James Urquhart wrote: "I believe that walled gardens will ultimately be overshadowed by clouds because you cannot achieve webscale computing if every application has to run on a server owned by Google." Um...but...Google is kind of the *definition* of webscale computing, isn't it? If they can't scale your application, who can? Also, is an open source API still a walled garden? If 5 businesses are build that replicate the Google model in other datacenters (including, perhaps, EC2...already done in prototype), then haven't the walls crumbled? I, alternatively, see the problem as one of Google building its own "solar system", with a cluster of options centered around its model. Amazon, too, has proprietary lock-in (the AMI--though this seems to be opening up some), so it is also building its own "solar system". Have you seen [http://eucalyptus.cs.ucsb.edu/]? Over time, I think we will see standards in "l...
Neil Mansilla wrote: I've been working and deploying applications on the Web since 1994. I've gone from shared hosting on SGI boxes, to dedicated hosting, to co-location with Verio and Level3 (still have a couple racks full of equipment running there). I've decided to launch my latest Web/mobile app on AWS (Amazon Web Services), [http://ahTXT.com/ ahTXT.com (eBay auction monitoring and wireless alerts)] because of this primary reason: I no longer wish to manage hardware. Amazon's EC2 is fantsatic.. even their smallest instance class is a high-performance server. However, all fancy-fluff and buzz-terms aside, EC2, at the end of the day, is just a virtual server. Your instance is just a Xen image. This means that at the end of the day, unless you implement some type of management solution (or outsource this to a management provider), you're dealing with a virtual server -- pretty much just like every other...
Bert Armijo wrote: I agree in principle, but IMHO your argument is somewhat myopic. It's certainly clear why, as CEO of rPath, AppEngine is a walled garden to you. However, to be fair, I'm sure F5 or Checkpoint would see AWS as equally closed. As would many other vendors who's products don't fit easily into Amazon's unique AMI and storage model. A more wholistic view of cloud computing is needed that allows for simple specification of requirements and interfaces so users can build applications and services that span the cloud.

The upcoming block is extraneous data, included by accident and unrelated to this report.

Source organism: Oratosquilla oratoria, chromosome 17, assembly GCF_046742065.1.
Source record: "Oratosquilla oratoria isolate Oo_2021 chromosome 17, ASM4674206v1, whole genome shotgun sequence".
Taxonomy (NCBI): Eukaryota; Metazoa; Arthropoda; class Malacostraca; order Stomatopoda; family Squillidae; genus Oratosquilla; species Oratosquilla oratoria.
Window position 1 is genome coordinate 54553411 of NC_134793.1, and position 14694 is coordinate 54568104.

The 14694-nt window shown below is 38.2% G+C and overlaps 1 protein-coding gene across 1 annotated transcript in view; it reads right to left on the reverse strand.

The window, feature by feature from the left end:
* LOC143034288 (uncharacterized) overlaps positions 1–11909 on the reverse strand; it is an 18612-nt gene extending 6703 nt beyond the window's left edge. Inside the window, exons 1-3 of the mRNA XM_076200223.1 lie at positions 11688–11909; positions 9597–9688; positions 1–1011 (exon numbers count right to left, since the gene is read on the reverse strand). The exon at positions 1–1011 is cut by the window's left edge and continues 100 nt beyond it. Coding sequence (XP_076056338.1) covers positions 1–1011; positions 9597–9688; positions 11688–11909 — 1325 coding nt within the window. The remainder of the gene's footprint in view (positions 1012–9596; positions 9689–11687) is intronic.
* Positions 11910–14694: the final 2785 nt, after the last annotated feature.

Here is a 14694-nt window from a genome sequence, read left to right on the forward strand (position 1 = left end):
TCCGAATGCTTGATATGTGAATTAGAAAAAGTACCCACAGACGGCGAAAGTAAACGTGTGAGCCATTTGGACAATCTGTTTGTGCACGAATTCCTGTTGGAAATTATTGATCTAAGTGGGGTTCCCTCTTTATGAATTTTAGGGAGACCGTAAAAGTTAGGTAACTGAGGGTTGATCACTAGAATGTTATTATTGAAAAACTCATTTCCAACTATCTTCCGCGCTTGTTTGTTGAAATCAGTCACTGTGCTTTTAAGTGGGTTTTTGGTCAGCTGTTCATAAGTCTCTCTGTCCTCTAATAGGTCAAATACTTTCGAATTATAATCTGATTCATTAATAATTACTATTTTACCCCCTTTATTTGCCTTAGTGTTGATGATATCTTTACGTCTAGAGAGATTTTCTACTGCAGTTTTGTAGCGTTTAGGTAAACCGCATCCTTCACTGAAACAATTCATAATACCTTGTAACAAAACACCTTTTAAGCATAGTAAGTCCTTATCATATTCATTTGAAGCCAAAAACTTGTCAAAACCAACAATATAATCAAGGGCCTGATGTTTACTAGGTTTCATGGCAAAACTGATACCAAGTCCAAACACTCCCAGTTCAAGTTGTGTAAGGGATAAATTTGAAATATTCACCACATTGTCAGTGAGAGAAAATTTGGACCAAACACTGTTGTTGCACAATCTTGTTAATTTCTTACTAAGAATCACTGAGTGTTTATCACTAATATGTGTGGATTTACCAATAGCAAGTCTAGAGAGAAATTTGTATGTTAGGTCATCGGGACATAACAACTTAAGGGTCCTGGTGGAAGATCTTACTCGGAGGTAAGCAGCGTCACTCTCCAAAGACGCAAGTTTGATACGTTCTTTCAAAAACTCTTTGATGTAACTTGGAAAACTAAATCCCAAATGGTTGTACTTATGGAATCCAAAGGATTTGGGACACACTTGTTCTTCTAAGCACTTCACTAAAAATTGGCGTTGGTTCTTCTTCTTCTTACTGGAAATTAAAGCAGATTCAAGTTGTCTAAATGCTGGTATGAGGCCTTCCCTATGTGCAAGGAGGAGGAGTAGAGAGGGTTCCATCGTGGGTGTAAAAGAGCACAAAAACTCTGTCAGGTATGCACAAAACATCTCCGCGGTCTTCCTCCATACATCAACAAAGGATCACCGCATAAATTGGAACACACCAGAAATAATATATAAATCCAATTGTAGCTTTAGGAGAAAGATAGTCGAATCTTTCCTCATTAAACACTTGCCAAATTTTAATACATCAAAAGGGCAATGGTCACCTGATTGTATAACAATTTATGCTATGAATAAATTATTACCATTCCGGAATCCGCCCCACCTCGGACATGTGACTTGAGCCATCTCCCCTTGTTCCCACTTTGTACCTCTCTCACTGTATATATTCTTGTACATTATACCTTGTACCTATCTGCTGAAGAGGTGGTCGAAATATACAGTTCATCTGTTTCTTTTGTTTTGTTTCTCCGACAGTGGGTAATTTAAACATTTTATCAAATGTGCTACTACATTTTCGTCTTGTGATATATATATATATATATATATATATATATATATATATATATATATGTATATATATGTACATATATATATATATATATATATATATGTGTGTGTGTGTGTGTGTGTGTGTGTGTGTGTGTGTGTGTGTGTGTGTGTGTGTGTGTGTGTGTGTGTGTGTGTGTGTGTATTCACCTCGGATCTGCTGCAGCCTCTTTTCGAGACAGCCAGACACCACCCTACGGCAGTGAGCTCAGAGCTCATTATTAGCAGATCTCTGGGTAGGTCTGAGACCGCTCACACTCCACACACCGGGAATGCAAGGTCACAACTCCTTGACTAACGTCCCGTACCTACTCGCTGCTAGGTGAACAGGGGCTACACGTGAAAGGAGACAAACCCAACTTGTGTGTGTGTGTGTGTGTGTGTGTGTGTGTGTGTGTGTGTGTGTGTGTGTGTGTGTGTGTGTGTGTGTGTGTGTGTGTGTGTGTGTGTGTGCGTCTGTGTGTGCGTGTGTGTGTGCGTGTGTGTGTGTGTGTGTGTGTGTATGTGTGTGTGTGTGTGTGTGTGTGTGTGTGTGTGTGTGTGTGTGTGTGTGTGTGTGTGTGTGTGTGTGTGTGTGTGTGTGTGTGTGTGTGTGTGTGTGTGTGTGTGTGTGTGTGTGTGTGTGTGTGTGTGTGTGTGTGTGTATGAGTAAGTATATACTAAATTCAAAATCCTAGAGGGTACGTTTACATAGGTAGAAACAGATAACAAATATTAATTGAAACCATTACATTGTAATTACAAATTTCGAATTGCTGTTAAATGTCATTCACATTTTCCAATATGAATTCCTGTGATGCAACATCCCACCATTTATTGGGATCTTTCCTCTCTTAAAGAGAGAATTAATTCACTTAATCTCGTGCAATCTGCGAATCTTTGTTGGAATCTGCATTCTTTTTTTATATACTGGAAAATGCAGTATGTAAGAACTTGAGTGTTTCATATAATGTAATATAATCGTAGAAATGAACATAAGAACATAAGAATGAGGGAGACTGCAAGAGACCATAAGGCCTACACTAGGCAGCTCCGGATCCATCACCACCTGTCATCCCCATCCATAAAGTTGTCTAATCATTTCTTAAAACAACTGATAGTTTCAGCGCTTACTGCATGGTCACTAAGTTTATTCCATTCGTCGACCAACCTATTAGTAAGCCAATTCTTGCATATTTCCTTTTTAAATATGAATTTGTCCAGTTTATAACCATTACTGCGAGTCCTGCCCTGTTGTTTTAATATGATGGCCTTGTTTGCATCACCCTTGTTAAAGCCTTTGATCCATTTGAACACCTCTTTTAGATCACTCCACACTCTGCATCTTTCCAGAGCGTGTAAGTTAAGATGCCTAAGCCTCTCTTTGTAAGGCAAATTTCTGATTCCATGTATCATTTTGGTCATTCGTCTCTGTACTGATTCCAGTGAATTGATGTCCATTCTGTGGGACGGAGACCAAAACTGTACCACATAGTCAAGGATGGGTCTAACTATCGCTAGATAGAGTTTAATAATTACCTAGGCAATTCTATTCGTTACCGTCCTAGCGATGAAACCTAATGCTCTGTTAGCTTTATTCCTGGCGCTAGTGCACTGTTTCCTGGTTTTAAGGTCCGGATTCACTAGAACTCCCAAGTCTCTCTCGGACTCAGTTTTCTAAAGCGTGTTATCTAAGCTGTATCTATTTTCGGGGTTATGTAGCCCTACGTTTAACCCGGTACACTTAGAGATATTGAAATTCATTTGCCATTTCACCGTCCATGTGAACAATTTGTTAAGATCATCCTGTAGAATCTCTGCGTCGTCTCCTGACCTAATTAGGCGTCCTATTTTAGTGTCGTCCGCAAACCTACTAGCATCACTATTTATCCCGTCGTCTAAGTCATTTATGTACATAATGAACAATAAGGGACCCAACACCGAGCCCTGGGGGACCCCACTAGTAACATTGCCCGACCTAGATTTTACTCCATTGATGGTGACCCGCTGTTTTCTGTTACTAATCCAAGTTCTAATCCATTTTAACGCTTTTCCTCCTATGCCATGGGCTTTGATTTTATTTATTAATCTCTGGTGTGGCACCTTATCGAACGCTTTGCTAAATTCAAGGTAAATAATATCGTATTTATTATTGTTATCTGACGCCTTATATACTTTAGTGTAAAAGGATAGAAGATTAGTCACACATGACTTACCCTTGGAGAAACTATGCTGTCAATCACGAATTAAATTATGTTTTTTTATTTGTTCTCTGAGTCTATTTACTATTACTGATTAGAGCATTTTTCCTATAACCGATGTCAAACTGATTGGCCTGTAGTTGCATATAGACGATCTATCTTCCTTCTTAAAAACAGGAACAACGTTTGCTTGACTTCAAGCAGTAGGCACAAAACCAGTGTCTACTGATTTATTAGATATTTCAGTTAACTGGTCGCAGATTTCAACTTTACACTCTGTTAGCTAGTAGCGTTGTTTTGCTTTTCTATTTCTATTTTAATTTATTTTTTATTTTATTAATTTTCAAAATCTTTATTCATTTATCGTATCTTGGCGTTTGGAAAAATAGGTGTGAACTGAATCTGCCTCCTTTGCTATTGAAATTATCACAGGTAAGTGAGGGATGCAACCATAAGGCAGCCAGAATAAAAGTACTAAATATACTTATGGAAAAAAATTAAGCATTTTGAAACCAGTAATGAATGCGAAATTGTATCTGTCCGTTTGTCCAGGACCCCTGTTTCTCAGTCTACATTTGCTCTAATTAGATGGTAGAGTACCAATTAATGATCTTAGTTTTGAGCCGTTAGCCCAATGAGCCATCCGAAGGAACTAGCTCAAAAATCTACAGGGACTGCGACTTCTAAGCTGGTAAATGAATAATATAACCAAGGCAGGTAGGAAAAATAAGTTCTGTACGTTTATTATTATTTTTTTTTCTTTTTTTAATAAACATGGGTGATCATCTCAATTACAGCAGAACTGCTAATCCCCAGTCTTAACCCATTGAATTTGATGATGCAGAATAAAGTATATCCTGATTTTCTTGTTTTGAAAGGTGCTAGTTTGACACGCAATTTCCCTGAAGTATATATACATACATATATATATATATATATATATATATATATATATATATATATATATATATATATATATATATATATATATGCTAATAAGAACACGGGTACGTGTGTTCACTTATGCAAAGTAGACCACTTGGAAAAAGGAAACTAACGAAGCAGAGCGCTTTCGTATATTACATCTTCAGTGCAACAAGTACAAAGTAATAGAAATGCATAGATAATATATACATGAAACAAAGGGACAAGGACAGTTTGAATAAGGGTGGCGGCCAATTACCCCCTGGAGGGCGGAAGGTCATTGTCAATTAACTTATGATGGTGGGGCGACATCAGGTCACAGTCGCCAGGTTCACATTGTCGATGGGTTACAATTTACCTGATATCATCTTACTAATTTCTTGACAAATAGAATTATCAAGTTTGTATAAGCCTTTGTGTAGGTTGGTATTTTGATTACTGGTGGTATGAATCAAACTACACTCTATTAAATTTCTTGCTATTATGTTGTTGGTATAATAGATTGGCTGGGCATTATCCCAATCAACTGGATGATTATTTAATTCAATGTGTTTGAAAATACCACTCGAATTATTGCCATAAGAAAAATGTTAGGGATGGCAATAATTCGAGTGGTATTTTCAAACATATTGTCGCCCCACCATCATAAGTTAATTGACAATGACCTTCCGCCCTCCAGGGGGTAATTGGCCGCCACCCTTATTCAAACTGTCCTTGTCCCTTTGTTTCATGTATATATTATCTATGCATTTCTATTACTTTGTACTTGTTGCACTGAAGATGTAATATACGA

Troy Tolle wrote: I am in agreement here. I was excited to see Google jump in offering a computing infrastructure for their users, but I was disappointed that we could not use more than python. We have been using Amazon Web Services for 2 years for DigitalChalk and I was hoping to see some interesting alternatives pop up from Google. I think Google does have the right idea of handing scale transparently for the user. This is a great plus and a move that is welcomed but I would like to see other languages such as PHP and Java supported.
SOA World Latest Stories
As DevOps methodologies expand their reach across the enterprise, organizations face the daunting challenge of adapting related cloud strategies to ensure optimal alignment, from managing complexity to ensuring proper governance. How can culture, automation, legacy apps and even budget...
You know you need the cloud, but you’re hesitant to simply dump everything at Amazon since you know that not all workloads are suitable for cloud. You know that you want the kind of ease of use and scalability that you get with public cloud, but your applications are architected in a w...
Is advanced scheduling in Kubernetes achievable?Yes, however, how do you properly accommodate every real-life scenario that a Kubernetes user might encounter? How do you leverage advanced scheduling techniques to shape and describe each scenario in easy-to-use rules and configurations?...
The cloud era has reached the stage where it is no longer a question of whether a company should migrate, but when. Enterprises have embraced the outsourcing of where their various applications are stored and who manages them, saving significant investment along the way. Plus, the clou...
While some developers care passionately about how data centers and clouds are architected, for most, it is only the end result that matters. To the majority of companies, technology exists to solve a business problem, and only delivers value when it is solving that problem. 2017 brings...
DevOps is under attack because developers don’t want to mess with infrastructure. They will happily own their code into production, but want to use platforms instead of raw automation. That’s changing the landscape that we understand as DevOps with both architecture concepts (CloudNati...
Subscribe to the World's Most Powerful Newsletters
Subscribe to Our Rss Feeds & Get Your SYS-CON News Live!
Click to Add our RSS Feeds to the Service of Your Choice:
Google Reader or Homepage Add to My Yahoo! Subscribe with Bloglines Subscribe in NewsGator Online
myFeedster Add to My AOL Subscribe in Rojo Add 'Hugg' to Newsburst from CNET News.com Kinja Digest View Additional SYS-CON Feeds
Publish Your Article! Please send it to editorial(at)sys-con.com!

Advertise on this site! Contact advertising(at)sys-con.com! 201 802-3021


SYS-CON Featured Whitepapers
ADS BY GOOGLE